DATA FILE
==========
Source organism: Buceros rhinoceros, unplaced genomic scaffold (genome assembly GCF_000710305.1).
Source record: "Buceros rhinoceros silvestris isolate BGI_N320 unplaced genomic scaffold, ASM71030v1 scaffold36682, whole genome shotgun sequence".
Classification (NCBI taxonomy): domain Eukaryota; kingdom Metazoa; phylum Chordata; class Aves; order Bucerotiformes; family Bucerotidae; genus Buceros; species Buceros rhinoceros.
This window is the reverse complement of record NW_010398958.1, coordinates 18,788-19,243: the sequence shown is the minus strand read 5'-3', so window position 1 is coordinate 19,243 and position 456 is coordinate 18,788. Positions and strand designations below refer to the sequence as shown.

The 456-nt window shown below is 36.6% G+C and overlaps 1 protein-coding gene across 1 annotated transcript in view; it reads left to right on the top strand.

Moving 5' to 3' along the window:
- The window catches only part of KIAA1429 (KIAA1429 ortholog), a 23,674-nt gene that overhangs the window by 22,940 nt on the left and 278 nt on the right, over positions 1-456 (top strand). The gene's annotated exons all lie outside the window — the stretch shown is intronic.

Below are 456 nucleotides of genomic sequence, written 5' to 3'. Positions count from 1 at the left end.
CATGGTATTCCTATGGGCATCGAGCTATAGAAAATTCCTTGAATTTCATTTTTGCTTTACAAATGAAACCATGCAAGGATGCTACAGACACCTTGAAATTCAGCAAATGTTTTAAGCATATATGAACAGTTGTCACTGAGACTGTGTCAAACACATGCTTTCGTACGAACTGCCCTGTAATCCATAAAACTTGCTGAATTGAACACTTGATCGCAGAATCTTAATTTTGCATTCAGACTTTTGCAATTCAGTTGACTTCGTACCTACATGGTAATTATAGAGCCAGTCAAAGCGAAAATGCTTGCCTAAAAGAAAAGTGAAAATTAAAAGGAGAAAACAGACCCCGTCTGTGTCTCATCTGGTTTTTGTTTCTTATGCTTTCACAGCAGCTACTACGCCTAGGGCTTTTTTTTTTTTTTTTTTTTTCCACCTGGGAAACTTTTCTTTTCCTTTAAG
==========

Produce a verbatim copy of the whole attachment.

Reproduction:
Source organism: Buceros rhinoceros, unplaced genomic scaffold (genome assembly GCF_000710305.1).
Source record: "Buceros rhinoceros silvestris isolate BGI_N320 unplaced genomic scaffold, ASM71030v1 scaffold36682, whole genome shotgun sequence".
Classification (NCBI taxonomy): domain Eukaryota; kingdom Metazoa; phylum Chordata; class Aves; order Bucerotiformes; family Bucerotidae; genus Buceros; species Buceros rhinoceros.
This window is the reverse complement of record NW_010398958.1, coordinates 18,788-19,243: the sequence shown is the minus strand read 5'-3', so window position 1 is coordinate 19,243 and position 456 is coordinate 18,788. Positions and strand designations below refer to the sequence as shown.

The 456-nt window shown below is 36.6% G+C and overlaps 1 protein-coding gene across 1 annotated transcript in view; it reads left to right on the top strand.

Moving 5' to 3' along the window:
- The window catches only part of KIAA1429 (KIAA1429 ortholog), a 23,674-nt gene that overhangs the window by 22,940 nt on the left and 278 nt on the right, over positions 1-456 (top strand). The gene's annotated exons all lie outside the window — the stretch shown is intronic.

Below are 456 nucleotides of genomic sequence, written 5' to 3'. Positions count from 1 at the left end.
CATGGTATTCCTATGGGCATCGAGCTATAGAAAATTCCTTGAATTTCATTTTTGCTTTACAAATGAAACCATGCAAGGATGCTACAGACACCTTGAAATTCAGCAAATGTTTTAAGCATATATGAACAGTTGTCACTGAGACTGTGTCAAACACATGCTTTCGTACGAACTGCCCTGTAATCCATAAAACTTGCTGAATTGAACACTTGATCGCAGAATCTTAATTTTGCATTCAGACTTTTGCAATTCAGTTGACTTCGTACCTACATGGTAATTATAGAGCCAGTCAAAGCGAAAATGCTTGCCTAAAAGAAAAGTGAAAATTAAAAGGAGAAAACAGACCCCGTCTGTGTCTCATCTGGTTTTTGTTTCTTATGCTTTCACAGCAGCTACTACGCCTAGGGCTTTTTTTTTTTTTTTTTTTTTCCACCTGGGAAACTTTTCTTTTCCTTTAAG